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Modi’s UAE visit ‘adds to execution of deals’

Flower, Flower Arrangement, Plant Reuters/Amr Alfiky
India's prime minister Narendra Modi performs a Hindu water ritual at inauguration of the BAPS Hindu temple in Abu Dhabi
  • Modi’s seventh UAE visit
  • New MOUs signed
  • Introducing rupee payment systems

Indian prime minister Narendra Modi deftly blended politics and commerce last week as he opened the Middle East’s largest Hindu temple on a visit to the UAE, a Muslim state that is home to 3.5 million Indian expatriates and a major trading ally. 

The temple’s inauguration was widely covered in Indian media, while tens of thousands of Indians gathered in an Abu Dhabi soccer stadium to cheer Modi, who is eyeing a third term in India’s forthcoming elections. 

Commercially, the two-day visit – Modi’s seventh to the UAE since becoming premier – produced fresh memoranda of understanding to expand cooperation on trade, investment, energy and technology.

Last year, India and the UAE signed a pact to develop an India-Middle East-Europe Economic Corridor, India’s counter to China’s Belt and Road initiative.

“Opening such corridors is strategic because it can be used as a launching pad for Indian exporters to other countries,” Ashok Sawlani, partner at Royal Traders and former chairman of Textile Merchants Group, tells AGBI.

“Diplomacy is often about the symbolism, and the symbolism here is extremely strong,” Ruchir Punjabi, chair of India’s School of Policy and Governance, and co-founder of Distributed Energy and, tells AGBI.

“It’s the UAE saying that not only are we tolerant, which is an important message, but also that they care deeply both about the Indian community here and their relationship with India.”

Earlier, in 2022, the two countries signed a comprehensive economic partnership agreement. 

Annual bilateral trade between the two countries has reached $85 billion, according to India’s Commerce Ministry, making the UAE its third-largest trading partner after the US and China.

But, stripping out oil, growth in trade has not been explosive.

Non-oil bilateral trade increased by 2.5 percent in the 17 months following the Cepa, compared with the corresponding period of 2021/22, the UAE minister of state for foreign trade, said earlier this week.

modi uaeReuters/Ani Photo
Modi, pictured with UAE vice president and ruler of Dubai Sheikh Mohammed bin Rashid Al Maktoum, as he laid the foundation stone for Bharat Mart, a market and trading platform for Indian businesses in Dubai
Rupee-friendly infrastructure

Non-oil trade exceeded $38 billion in the first nine months of 2023 but was flat against the same period in 2022, the minister said.

India is the world’s third-largest oil importer and consumer but currently pays for UAE oil in dollars.

But the UAE is advancing Indian rupee-friendly infrastructure. Efforts include enabling trade settlement in rupees, aiming to reduce transaction costs by bypassing dollar conversions.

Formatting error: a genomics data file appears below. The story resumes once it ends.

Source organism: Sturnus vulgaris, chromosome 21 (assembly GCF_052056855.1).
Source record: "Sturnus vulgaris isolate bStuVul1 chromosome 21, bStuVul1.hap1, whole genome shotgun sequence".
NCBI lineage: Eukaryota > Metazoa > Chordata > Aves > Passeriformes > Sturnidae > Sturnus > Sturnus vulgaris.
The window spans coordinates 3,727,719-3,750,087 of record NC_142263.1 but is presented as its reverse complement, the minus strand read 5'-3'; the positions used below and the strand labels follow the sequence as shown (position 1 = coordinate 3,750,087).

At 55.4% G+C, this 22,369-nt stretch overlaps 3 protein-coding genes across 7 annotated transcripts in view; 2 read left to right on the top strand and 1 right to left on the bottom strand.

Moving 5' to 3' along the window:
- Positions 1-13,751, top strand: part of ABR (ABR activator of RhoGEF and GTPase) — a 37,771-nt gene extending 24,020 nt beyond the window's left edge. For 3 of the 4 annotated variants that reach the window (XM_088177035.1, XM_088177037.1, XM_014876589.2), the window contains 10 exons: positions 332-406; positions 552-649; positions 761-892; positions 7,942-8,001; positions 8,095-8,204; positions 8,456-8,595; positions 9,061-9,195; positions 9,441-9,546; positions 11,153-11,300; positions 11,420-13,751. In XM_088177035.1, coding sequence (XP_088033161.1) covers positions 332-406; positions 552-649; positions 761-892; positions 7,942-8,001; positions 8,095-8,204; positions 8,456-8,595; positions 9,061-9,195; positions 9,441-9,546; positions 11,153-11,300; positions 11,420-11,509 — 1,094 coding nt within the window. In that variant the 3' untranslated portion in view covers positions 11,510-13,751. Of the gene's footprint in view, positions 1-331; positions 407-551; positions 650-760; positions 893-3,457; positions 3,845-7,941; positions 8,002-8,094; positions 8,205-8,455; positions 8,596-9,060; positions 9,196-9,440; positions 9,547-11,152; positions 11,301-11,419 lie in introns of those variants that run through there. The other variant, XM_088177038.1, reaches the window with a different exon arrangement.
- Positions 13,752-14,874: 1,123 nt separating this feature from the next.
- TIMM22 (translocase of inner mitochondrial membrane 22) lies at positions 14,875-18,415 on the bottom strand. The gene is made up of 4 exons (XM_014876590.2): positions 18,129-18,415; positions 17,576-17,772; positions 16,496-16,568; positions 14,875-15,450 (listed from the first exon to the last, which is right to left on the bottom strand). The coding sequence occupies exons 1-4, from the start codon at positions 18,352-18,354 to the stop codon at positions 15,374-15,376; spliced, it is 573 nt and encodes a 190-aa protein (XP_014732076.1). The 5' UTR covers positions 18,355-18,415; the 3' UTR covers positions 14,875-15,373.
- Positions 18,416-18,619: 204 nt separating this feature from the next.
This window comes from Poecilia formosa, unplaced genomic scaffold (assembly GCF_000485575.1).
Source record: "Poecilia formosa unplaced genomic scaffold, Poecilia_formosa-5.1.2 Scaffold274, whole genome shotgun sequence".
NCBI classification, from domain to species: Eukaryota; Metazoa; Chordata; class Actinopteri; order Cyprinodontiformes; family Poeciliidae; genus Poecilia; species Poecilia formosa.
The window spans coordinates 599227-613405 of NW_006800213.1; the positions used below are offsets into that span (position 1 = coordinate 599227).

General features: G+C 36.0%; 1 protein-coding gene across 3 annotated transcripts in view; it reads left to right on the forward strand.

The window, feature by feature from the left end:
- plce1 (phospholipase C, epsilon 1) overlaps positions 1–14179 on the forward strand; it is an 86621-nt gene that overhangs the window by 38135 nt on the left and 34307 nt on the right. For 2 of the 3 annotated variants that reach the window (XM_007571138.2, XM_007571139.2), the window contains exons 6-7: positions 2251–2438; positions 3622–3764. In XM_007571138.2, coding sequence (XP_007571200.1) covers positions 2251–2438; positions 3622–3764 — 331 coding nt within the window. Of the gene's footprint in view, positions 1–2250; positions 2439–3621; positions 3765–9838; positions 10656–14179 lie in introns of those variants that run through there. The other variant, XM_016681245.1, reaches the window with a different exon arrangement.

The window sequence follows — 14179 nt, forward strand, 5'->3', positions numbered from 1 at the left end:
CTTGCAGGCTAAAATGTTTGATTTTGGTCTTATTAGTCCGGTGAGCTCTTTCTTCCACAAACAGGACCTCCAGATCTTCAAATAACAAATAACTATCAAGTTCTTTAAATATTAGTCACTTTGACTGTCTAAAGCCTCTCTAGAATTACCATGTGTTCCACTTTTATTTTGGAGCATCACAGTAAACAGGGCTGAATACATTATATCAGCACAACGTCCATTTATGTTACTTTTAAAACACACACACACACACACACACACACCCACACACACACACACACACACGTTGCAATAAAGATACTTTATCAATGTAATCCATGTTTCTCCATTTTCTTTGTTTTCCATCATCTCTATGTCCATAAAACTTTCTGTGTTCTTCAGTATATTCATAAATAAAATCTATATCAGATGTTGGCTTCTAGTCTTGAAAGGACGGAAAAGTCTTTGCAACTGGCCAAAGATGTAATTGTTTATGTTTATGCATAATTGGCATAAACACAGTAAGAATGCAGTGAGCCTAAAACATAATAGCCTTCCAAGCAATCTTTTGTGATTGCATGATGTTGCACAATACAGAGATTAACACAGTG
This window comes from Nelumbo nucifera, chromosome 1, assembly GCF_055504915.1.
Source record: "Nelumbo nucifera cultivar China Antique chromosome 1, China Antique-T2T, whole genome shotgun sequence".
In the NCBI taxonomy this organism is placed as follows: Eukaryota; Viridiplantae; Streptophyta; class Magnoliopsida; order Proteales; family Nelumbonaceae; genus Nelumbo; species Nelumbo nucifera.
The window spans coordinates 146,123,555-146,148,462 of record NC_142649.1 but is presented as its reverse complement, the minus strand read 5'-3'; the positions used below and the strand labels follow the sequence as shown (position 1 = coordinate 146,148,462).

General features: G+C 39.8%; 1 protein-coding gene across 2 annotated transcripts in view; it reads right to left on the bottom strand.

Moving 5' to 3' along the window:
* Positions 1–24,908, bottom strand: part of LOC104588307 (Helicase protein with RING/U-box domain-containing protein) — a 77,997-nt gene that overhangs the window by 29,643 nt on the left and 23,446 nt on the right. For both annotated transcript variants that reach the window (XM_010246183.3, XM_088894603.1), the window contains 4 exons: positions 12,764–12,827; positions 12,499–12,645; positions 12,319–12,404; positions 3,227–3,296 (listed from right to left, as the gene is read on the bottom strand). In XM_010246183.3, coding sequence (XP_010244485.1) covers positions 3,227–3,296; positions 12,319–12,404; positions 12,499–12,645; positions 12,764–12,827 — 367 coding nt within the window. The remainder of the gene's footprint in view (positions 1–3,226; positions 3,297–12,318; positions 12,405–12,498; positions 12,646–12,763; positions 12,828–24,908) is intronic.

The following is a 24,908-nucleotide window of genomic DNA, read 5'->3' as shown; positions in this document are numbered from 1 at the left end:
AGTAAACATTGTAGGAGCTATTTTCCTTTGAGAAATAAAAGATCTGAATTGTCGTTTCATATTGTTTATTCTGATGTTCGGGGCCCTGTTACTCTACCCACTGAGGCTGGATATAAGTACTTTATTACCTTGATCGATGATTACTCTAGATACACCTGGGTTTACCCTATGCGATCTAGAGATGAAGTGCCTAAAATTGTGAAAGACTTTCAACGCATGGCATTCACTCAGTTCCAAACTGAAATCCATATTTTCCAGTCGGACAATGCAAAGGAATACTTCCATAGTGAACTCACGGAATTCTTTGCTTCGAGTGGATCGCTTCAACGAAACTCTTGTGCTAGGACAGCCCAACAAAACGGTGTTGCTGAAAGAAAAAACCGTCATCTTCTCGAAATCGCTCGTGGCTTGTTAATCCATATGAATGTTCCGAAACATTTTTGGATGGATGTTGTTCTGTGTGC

The nations expanded their cooperation in the energy sector during Modi’s visit, with agreements to advance deals in hydrogen, solar energy and grid connectivity.

Punjabi says the development could fuel significant capital influx into India’s energy sector, a market that serves a population of 1.42 billion.

India is among the biggest buyers of Emirati oil but is also a big burner of coal and one of the biggest emitters of CO2. Punjabi believes a shift towards renewable energy, in which the UAE has growing expertise, could not only diversify energy sources but also mitigate foreign exchange pressures and increase self-sufficiency.

“The UAE understands how to price energy and how to generate a return out of energy, making it a naturally attractive partnership for UAE to invest in energy in India,” he says.

Modi with UAE president Sheikh Mohamed bin Zayed Al Nahyan

Elsewhere, the Modi administration has initiated radical reforms over the years such as the “Make in India” programme.

This allows for approval of 100 percent foreign direct investment through an automatic route and industrial de-licensing, to shift India away from its protectionist stance of the 1990s. Then, nearly all business activities needed government permission, benefiting a select group of insiders.

Dubai port group DP World, for example, now operates several ports in India and signed further MOUs during Modi’s visit. Dubai-based property developer Emaar also has  investments in India. 

However, the strategy has not spurred the anticipated scale of growth so far in some sectors, such as manufacturing. 

A joint Saudi-UAE oil refinery at Raigad near Mumbai was announced in 2019, for instance. It has yet to be built because of opposition from local residents. 

Dubai’s Emirates airline also has ambitions in India but is being frustrated because of opposition from incumbents and new investors, who have taken over Air India

An investment by Etihad Airways of Abu Dhabi in Jet Airways, alongside others, proved disastrous.

“Execution is what matters, and I think Modi’s visit actually adds to the execution of deals,” Prashant Gulati, a Dubai-based angel investor, tells AGBI.

The establishment of rupee rails (systems for moving money globally) is a “game changer,” according to Gulati, in “reducing friction,” potentially transforming cross-border business and opening up opportunities.

“There have always been challenges of how to take money into and get it back out from India,” he adds. “But when the governments talk this closely, those issues start getting ironed out.”

India’s RuPay payment system has also been linked with the UAE’s Jaywan card.

Suresh Kumar, chairman of the Indian Business Professional Council in Dubai, says the treaties are “certain to build momentum” across sectors and facilitate more partnerships.

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